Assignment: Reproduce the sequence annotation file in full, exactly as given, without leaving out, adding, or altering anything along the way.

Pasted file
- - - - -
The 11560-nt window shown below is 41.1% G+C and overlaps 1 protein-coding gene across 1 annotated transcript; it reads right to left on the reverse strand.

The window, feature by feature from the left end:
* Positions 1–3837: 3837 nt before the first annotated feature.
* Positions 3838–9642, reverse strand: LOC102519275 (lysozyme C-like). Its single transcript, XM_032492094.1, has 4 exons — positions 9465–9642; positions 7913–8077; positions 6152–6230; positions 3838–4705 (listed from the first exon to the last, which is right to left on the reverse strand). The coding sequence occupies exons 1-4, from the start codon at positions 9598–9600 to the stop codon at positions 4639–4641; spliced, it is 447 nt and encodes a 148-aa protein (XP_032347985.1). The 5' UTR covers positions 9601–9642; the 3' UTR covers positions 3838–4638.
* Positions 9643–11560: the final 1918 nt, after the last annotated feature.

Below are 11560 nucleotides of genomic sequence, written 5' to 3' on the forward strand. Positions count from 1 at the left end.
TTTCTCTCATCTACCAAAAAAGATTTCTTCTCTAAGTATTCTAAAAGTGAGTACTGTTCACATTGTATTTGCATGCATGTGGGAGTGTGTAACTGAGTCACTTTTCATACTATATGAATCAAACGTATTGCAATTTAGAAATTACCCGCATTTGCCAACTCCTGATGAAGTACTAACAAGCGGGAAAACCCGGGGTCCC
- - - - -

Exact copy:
The 11560-nt window shown below is 41.1% G+C and overlaps 1 protein-coding gene across 1 annotated transcript; it reads right to left on the reverse strand.

The window, feature by feature from the left end:
* Positions 1–3837: 3837 nt before the first annotated feature.
* Positions 3838–9642, reverse strand: LOC102519275 (lysozyme C-like). Its single transcript, XM_032492094.1, has 4 exons — positions 9465–9642; positions 7913–8077; positions 6152–6230; positions 3838–4705 (listed from the first exon to the last, which is right to left on the reverse strand). The coding sequence occupies exons 1-4, from the start codon at positions 9598–9600 to the stop codon at positions 4639–4641; spliced, it is 447 nt and encodes a 148-aa protein (XP_032347985.1). The 5' UTR covers positions 9601–9642; the 3' UTR covers positions 3838–4638.
* Positions 9643–11560: the final 1918 nt, after the last annotated feature.

Below are 11560 nucleotides of genomic sequence, written 5' to 3' on the forward strand. Positions count from 1 at the left end.
TTTCTCTCATCTACCAAAAAAGATTTCTTCTCTAAGTATTCTAAAAGTGAGTACTGTTCACATTGTATTTGCATGCATGTGGGAGTGTGTAACTGAGTCACTTTTCATACTATATGAATCAAACGTATTGCAATTTAGAAATTACCCGCATTTGCCAACTCCTGATGAAGTACTAACAAGCGGGAAAACCCGGGGTCCC